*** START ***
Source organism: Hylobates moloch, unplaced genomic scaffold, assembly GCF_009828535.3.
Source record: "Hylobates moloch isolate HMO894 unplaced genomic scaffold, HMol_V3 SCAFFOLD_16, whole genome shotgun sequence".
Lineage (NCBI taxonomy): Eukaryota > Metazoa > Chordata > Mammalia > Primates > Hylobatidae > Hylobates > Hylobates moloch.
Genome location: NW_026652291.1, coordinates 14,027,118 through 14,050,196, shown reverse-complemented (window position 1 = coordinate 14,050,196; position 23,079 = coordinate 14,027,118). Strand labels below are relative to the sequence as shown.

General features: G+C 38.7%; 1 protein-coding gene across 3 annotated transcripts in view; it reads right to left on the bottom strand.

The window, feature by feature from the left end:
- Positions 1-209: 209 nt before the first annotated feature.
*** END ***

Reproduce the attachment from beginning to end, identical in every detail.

Source organism: Hylobates moloch, unplaced genomic scaffold, assembly GCF_009828535.3.
Source record: "Hylobates moloch isolate HMO894 unplaced genomic scaffold, HMol_V3 SCAFFOLD_16, whole genome shotgun sequence".
Lineage (NCBI taxonomy): Eukaryota > Metazoa > Chordata > Mammalia > Primates > Hylobatidae > Hylobates > Hylobates moloch.
Genome location: NW_026652291.1, coordinates 14,027,118 through 14,050,196, shown reverse-complemented (window position 1 = coordinate 14,050,196; position 23,079 = coordinate 14,027,118). Strand labels below are relative to the sequence as shown.

General features: G+C 38.7%; 1 protein-coding gene across 3 annotated transcripts in view; it reads right to left on the bottom strand.

The window, feature by feature from the left end:
- Positions 1-209: 209 nt before the first annotated feature.